Changing to a download rental changes that. Changing the rental period from 24hours down to an hour (or some other mechanic) and dropping the cost accordingly also sees increased revenue (and increased choice for the same outlay for the customer).



As for Jacob Pederson's point: Buying full retail games should always be an option. My rental suggestion includes a try-before-you-buy element, as any cash spent on rental gets refunded as part of a full-game purchase (spend $5 on renting for 5 hours, spend $5 less when you buy the full game etc.) - can't see the downside to that myself (from a consumer point of view).



Only real downside, perhaps, is that overly hyped games that people buy on day-1, but then only play for a little bit ('cause they don't really like them) may miss out on the full retail sales ... but that said, currently these games are the ones that go straight back in to the market as "used" games (which the devs get no money from anyway, so no big loss in the long term)

Jake Akemann
profile image
From the consumer point-of-view, the discount off the full price based on the trial is a great idea. I missed that point while reading the article the first time, but really that's the make-it-or-break-it for me.



Overly hyped games that don't deliver would certainly suffer, but really, do we sympathize with massively marketed games that promise lots of features/gameplay and don't follow suit? If anything, this style of marketing would raise the bar on game development.

Alistair Doulin
profile image
I totally agree with the discount off full price being one of the biggest selling points. I also see the reason many big publishers won't take this up (or will only allow it after the first few months of sales) is precisely because hit driven games don't fit this style.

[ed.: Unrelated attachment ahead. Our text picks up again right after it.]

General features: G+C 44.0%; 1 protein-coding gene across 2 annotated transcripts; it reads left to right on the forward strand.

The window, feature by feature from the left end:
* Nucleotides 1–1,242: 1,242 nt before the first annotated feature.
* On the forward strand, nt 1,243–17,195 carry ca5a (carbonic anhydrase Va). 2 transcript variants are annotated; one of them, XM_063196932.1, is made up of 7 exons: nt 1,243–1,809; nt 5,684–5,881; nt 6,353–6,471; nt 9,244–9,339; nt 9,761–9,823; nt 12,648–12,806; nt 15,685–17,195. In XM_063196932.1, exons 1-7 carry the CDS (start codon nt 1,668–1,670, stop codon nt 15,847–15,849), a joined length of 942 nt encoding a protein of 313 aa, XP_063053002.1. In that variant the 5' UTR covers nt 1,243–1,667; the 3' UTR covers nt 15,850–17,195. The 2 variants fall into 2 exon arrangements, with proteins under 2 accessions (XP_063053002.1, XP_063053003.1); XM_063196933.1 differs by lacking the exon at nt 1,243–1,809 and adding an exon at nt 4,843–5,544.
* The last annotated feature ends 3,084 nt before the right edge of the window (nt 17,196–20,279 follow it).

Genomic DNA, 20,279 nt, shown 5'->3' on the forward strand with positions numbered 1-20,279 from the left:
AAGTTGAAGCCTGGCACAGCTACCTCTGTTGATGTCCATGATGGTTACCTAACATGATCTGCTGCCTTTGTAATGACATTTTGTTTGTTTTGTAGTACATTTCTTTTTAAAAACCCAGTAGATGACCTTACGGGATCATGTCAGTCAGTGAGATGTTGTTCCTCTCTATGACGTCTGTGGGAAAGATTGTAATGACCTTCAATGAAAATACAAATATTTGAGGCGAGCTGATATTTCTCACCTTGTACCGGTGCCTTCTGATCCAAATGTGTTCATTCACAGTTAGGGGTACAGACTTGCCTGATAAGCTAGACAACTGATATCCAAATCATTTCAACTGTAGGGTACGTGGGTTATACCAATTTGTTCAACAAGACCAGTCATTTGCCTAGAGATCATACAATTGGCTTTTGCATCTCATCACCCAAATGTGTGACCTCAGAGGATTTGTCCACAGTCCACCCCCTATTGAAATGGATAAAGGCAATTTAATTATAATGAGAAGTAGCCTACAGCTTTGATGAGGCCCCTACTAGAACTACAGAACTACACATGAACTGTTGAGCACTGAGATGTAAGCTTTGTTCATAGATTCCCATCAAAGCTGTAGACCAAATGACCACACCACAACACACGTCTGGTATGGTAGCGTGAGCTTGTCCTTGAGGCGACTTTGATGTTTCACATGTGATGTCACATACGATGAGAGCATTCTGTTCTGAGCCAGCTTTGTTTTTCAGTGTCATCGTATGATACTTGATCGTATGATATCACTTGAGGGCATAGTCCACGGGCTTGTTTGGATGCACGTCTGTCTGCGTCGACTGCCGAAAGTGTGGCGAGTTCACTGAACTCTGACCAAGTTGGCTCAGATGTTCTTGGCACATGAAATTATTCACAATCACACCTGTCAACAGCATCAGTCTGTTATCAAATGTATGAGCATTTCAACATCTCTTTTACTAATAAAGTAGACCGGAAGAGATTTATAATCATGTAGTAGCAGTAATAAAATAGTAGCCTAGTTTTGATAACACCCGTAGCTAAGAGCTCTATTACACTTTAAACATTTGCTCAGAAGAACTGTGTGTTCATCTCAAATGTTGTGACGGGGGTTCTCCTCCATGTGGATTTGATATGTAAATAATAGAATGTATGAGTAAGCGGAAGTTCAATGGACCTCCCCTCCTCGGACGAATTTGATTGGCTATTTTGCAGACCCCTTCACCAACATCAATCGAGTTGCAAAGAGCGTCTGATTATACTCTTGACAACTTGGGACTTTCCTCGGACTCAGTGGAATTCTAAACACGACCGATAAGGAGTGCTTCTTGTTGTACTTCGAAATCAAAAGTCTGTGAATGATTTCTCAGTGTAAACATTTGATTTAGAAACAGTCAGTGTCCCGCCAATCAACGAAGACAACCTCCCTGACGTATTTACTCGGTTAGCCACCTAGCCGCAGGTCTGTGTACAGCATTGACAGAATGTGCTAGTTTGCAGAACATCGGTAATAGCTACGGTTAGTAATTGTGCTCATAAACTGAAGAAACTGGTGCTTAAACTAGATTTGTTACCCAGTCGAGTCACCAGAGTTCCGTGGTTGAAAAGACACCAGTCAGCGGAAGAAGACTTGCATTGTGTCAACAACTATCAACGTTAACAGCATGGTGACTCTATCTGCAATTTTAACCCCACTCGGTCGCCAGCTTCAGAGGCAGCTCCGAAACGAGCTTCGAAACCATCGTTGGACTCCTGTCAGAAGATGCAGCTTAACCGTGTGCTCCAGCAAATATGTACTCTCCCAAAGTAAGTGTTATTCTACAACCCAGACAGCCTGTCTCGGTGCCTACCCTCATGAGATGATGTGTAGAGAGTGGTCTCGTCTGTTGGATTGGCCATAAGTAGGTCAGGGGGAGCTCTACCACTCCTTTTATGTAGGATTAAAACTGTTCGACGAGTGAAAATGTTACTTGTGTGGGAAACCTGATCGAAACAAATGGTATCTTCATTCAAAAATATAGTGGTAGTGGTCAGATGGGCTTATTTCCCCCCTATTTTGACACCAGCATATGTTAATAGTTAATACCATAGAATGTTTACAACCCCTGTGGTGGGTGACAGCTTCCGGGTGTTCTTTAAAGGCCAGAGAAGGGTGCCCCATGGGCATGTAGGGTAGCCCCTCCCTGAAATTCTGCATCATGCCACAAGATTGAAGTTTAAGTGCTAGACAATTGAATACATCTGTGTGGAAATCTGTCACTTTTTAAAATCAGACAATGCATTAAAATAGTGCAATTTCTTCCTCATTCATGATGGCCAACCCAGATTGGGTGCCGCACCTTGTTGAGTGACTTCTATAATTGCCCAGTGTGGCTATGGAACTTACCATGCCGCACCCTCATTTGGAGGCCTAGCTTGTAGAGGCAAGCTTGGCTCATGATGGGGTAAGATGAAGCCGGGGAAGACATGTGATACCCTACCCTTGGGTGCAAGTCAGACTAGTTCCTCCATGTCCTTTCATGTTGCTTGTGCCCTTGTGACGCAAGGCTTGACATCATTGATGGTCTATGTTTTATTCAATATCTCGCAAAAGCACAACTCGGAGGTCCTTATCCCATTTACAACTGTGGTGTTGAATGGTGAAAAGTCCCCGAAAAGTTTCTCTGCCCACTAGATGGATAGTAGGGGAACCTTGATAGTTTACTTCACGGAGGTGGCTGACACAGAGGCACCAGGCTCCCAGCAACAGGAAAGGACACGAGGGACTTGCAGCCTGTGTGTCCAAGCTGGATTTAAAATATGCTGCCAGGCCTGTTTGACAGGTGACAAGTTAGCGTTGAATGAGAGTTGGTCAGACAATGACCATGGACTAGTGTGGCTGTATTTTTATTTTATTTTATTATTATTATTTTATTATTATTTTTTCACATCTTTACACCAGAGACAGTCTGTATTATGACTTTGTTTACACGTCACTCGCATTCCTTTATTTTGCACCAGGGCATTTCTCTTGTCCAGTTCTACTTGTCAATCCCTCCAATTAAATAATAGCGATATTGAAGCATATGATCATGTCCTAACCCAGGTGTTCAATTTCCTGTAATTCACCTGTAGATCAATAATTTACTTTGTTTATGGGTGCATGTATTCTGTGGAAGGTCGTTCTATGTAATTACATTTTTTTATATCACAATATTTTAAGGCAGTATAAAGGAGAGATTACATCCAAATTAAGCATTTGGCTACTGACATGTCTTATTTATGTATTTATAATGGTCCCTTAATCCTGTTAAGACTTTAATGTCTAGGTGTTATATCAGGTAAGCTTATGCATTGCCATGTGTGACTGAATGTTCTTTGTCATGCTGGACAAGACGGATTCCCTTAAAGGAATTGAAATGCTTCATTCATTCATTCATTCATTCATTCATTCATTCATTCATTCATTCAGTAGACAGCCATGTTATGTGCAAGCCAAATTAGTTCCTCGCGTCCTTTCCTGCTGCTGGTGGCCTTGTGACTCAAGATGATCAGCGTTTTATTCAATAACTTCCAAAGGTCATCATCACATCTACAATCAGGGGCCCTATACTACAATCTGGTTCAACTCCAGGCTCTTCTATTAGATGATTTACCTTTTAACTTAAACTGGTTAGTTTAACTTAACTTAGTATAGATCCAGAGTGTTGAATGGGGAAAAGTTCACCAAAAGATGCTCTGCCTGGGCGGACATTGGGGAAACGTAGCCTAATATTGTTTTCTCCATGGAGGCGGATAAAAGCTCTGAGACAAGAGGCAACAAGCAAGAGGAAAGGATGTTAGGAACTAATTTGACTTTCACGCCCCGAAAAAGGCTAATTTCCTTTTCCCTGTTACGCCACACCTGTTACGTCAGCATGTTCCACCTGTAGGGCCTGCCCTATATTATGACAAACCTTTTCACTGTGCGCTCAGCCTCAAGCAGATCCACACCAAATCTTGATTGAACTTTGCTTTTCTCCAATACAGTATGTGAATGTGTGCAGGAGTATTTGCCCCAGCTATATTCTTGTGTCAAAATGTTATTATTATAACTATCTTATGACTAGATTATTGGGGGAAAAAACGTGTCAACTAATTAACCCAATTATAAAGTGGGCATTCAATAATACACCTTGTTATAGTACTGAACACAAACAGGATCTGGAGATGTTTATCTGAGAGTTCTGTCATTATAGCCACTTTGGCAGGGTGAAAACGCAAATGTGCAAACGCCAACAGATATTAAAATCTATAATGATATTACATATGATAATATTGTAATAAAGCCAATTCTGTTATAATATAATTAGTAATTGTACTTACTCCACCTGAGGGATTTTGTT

Great idea Andy

Hayden Dawson
profile image
There are plenty of other games that would be poor fits for the style as well. Most RPGs are too big of a time investment to get much out of bits and pieces. And I'm not sure the customer is going to buy into having to pay for their demos. The recent test with the preview of Dead Rising 2 had its share of detractors.



It just seems that so many of the ideas being floated here as of late are asking customers to drastically change habits. That's a hard sell if the customer is made to feel these choices are being made for them rather than by them.

Rick Kolesar
profile image
I like the idea. While many games today would be hard to fit into this model, I could see future games built around this that would not only strive financially, but be welcomed to gamers.



One dark side of this would be the end of free demos. Why give out a chunk of the game when interested players could spend twenty-five cents to a dollar to play the first level of a game?

Robert Green
profile image
The paid prequel to Dead Rising 2 (and its success) is already a start down that road.



The main problem I see with the idea of downloadable renting games is bandwidth. Unless the game is either small (say, under a gig) or designed from the ground up for streaming, you're potentially looking at having to download many gigabytes just to try a game for an hour, which is definitely out of the question for large parts of the world.

One of the main attractions of the itunes model is that so many games are under 10MB, making them not just an impulse buy, but also something you don't have to worry about bandwidth-wise or in terms of time - you can be playing a game minutes after the download starts.


none
 
Comment: